DSC Prize for South Asian Literature

From Wikipedia, the free encyclopedia
Jump to navigation Jump to search
DSC Prize for South Asian Literature
Awarded forOriginal full-length novel inspired by South Asia, written in English, or translated into English by any writer across the globe.
Sponsored bySurina Narula & Manhad Narula
First awarded2011
Last awardedActive

The DSC Prize for South Asian Literature is an international literary prize awarded annually to writers of any ethnicity or nationality writing about South Asia[1] themes such as culture, politics, history, or people.[2] It is for an original full-length novel written in English, or translated into English.[2] The award is for novels published in the year preceding the judging of the prize.[2] The winner receives 25,000 USD.[2] The DSC Prize was instituted by Surina Narula and Manhad Narula in 2010 and its vision is to showcase and reward the best writing about the South Asian region and bring it to a global audience.

Winners and shortlist[edit]

Year Winning author Winning work (publisher) Runners-up Refs.
2011 H. M. Naqvi Home Boy (HarperCollins India) [3][4]
2012 Shehan Karunatilaka Chinaman (Random House, India)
  • U. R. Ananthamurthy, Bharathipura (Oxford University Press, India; translated by Susheela Punitha)
  • Chandrakanta, A Street in Srinagar (Zubaan Books, India; translated by Manisha Chaudhry)
  • Usha K.R, Monkey-man (Penguin/Penguin India)
  • Tabish Khair, The Thing About Thugs (Fourth Estate/HarperCollins India)
  • Kavery Nambisan, The Story that Must Not Be Told (Viking/Penguin India)
2013 Jeet Thayil Narcopolis (Faber and Faber, London) [9][10][11]
2014 Cyrus Mistry Chronicle of a Corpse Bearer (Aleph Book Company, India)
  • Anand, Book of Destruction (Translated by Chetana Sachidanandan; Penguin India)
  • Benyamin, Goat Days (Translated by Joseph Koyippalli; Penguin India)
  • Mohsin Hamid, How to Get Filthy Rich in Rising Asia (Hamish Hamilton/Penguin India)
  • Nadeem Aslam, The Blind Man’s Garden (Random House, India)
  • Nayomi Munaweera, Island of a Thousand Mirrors (Perera Hussein Publishing, Sri Lanka)
2015 Jhumpa Lahiri The Lowland (Vintage Books/Random House, India) [14][15]
2016 Anuradha Roy Sleeping on Jupiter (Hachette, India) [16][17]
2017 Anuk Arudpragasam The Story of a Brief Marriage (Granta Books, UK) [18]
2018 Jayanth Kaikini No Presents Please
(Translated by Tejaswini Niranjana, HarperCollins India)
  • Kamila Shamsie, Home Fire (Riverhead Books, USA and Bloomsbury, UK)
  • Manu Joseph, Miss Laila Armed And Dangerous' (Fourth Estate, HarperCollins, India)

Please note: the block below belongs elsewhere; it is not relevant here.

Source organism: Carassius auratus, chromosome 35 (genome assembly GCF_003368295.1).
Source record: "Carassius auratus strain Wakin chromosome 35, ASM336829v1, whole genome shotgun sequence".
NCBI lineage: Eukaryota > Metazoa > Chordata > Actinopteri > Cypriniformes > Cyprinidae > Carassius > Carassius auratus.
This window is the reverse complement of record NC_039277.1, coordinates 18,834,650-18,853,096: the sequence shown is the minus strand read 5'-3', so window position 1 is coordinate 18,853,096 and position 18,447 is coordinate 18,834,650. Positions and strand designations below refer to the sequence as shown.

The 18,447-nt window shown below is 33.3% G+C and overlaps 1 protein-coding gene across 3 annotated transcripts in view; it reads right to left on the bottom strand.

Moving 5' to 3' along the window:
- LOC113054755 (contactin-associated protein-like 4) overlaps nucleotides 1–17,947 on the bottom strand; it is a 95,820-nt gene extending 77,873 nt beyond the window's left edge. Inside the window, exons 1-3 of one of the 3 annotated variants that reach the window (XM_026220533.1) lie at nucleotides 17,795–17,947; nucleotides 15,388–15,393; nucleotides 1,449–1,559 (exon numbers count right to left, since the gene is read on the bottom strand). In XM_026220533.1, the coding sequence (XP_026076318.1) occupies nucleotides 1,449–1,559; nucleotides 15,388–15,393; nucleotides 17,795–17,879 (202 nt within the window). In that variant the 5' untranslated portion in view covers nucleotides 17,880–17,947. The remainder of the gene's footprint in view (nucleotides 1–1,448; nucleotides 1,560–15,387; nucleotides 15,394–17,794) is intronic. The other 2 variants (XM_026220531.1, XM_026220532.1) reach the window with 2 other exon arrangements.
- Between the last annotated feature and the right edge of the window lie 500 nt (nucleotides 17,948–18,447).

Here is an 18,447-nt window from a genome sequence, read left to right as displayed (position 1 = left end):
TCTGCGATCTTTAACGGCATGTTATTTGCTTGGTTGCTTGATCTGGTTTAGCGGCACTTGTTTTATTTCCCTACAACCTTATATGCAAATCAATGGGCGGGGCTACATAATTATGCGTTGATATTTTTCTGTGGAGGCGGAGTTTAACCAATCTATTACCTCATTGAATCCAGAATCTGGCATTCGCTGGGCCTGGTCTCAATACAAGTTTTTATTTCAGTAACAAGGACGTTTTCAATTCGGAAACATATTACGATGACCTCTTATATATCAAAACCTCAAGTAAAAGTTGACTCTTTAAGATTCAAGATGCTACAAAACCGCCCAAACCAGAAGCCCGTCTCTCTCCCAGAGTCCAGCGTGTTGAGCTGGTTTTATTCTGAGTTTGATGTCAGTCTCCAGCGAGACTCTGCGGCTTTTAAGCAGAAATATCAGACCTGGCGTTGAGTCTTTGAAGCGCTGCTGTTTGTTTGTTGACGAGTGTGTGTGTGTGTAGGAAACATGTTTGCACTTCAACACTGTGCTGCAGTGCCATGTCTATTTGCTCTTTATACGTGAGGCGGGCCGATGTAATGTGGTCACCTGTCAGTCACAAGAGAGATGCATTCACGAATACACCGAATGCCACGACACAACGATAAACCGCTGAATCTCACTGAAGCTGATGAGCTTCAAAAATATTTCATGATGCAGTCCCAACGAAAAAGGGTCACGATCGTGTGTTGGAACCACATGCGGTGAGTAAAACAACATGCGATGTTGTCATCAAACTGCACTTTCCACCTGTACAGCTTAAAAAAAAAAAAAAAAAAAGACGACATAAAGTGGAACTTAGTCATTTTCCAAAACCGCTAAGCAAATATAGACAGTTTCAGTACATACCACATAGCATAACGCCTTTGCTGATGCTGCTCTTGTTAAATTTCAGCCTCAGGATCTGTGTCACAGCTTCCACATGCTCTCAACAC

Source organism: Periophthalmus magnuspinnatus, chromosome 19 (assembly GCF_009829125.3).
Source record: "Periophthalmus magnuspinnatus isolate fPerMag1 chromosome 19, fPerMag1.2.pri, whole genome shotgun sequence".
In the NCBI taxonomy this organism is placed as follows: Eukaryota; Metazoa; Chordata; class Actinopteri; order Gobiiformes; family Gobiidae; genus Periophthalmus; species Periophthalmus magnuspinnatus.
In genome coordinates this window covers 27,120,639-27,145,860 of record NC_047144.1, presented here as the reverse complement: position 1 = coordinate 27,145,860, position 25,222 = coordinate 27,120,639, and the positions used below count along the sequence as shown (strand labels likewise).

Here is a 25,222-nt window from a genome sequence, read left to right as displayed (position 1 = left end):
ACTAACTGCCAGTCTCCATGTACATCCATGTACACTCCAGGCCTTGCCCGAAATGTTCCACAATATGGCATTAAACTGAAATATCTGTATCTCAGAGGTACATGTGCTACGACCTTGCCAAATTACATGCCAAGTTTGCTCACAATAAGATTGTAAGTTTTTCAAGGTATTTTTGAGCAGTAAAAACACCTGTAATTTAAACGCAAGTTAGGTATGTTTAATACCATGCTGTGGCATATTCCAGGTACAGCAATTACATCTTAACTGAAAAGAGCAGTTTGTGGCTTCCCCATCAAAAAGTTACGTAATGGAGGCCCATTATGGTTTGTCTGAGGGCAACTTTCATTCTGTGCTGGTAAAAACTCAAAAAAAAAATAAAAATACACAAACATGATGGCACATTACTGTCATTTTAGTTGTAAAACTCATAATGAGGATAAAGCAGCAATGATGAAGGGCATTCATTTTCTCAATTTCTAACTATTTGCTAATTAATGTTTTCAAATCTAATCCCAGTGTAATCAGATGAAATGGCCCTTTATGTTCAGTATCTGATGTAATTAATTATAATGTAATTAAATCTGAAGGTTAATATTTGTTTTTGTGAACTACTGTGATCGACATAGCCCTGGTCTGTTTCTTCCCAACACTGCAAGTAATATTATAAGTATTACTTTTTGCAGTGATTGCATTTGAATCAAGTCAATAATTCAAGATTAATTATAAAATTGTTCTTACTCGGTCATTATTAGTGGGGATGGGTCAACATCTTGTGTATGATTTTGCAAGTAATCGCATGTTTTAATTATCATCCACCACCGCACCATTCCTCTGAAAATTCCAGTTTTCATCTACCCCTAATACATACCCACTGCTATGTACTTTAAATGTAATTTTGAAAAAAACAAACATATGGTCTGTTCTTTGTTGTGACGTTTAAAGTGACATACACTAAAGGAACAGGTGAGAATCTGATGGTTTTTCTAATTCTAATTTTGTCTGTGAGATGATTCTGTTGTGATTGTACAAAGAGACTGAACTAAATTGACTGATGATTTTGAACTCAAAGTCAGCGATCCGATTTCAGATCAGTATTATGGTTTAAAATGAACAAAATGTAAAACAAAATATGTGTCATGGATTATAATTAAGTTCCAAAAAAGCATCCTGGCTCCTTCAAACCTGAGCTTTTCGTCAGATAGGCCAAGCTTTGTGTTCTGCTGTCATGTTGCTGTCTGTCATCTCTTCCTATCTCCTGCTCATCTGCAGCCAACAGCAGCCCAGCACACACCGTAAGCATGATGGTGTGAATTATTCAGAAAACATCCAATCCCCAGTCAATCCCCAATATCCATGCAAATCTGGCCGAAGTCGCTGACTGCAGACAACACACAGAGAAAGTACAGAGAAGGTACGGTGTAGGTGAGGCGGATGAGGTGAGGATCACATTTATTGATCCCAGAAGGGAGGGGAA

• Mohsin Hamid, Exit West (Riverhead Books, USA and Hamish Hamilton, Penguin Random House, India)
  • Neel Mukherjee, A State Of Freedom (Chatto & Windus, Vintage, UK and Hamish Hamilton, Penguin Random House, India)
  • Sujit Saraf, Harilal & Sons (Speaking Tiger, India)


  1. ^ Note: South Asia for the purposes of the prize is defined as India, Pakistan, Sri Lanka, Bangladesh, Nepal, Bhutan, Maldives and Afghanistan. See Eligibility Criteria.
  2. ^ a b c d "Eligibility Criteria for Entries to the 2011 DSC Prize". DSC Prize for South Asian Literature. Archived from the original on 23 October 2012. Retrieved 25 September 2012.
  3. ^ Ipsita Basu Dasgupta (8 July 2011). "Karachi has more stories than New York: HM Naqvi". DNA India. Retrieved 16 January 2016.
  4. ^ "Shortlist Announced for the DSC Prize for South Asian Literature". Asia Writes'. 25 October 2010. Archived from the original on 14 March 2012. Retrieved 25 September 2012.
  5. ^ Lex Delaney (24 October 2011). "Shortlist announced for the 2012 DSC Prize for South Asian Literature". South Asian Literary Festival. Archived from the original on 29 October 2011. Retrieved 25 September 2012.
  6. ^ Madhur Tankha (15 September 2011). "16 titles for DSC Prize for South Asian Literature". The Hindu.
  7. ^ "Shehan Karunatilaka wins 2012 DSC Prize". DSC Prize for South Asian Literature. 21 January 2012. Retrieved 25 September 2012.
  8. ^ Archana Khare Ghose (22 January 2012). "S Karunatilake wins DSC Prize in Literature". The Times of India.
  9. ^ Shreya Roy Chowdhury (11 July 2012). "Jury announced for DSC Prize for South Asian Literature 2013". The Times of India.
  10. ^ Supriya Nair (21 November 2012). "DSC Prize 2013 shortlist announced". Mint. Retrieved 21 November 2012.
  11. ^ Richard Lea (25 January 2013). "Jeet Thayil becomes first Indian winner of South Asian literature prize". The Guardian. Retrieved 26 January 2013.
  12. ^ Ashlin Mathew (22 November 2013). "Three Indians in race for DSC prize for South Asian Literature 2014". India Today. Retrieved 22 November 2013.
  13. ^ Aditi Malhotra (18 January 2014). "Indian Wins South Asian Prize for Literature". The Wall Street Journal. Retrieved 18 January 2014.
  14. ^ "Five novels make it to the shortlist of the DSC Prize 2015". 27 November 2014. Retrieved 30 November 2014.
  15. ^ Claire Armitstead (22 January 2015). "Jhumpa Lahiri wins $50,000 DSC prize for south Asian literature". The Guardian. Retrieved 22 January 2015.
  16. ^ "DSC Prize 2016 Finalists". 26 November 2015. Retrieved 28 November 2015.
  17. ^ "Indian author Anuradha Roy wins USD 50,000 DSC Prize". Business Standard. Press Trust of India. 16 January 2015. Retrieved 16 January 2016.
  18. ^ http://dscprize.com/2017/11/18/anuk-arudpragasam-wins-dsc-prize-south-asian-literature-2017/
  19. ^ "Jayant Kaikini Along With Translator Tejaswini Niranjana Wins The DSC Prize For South Asian Literature 2018". dscprize.com. 25 January 2019. Retrieved 30 January 2019.

External links[edit]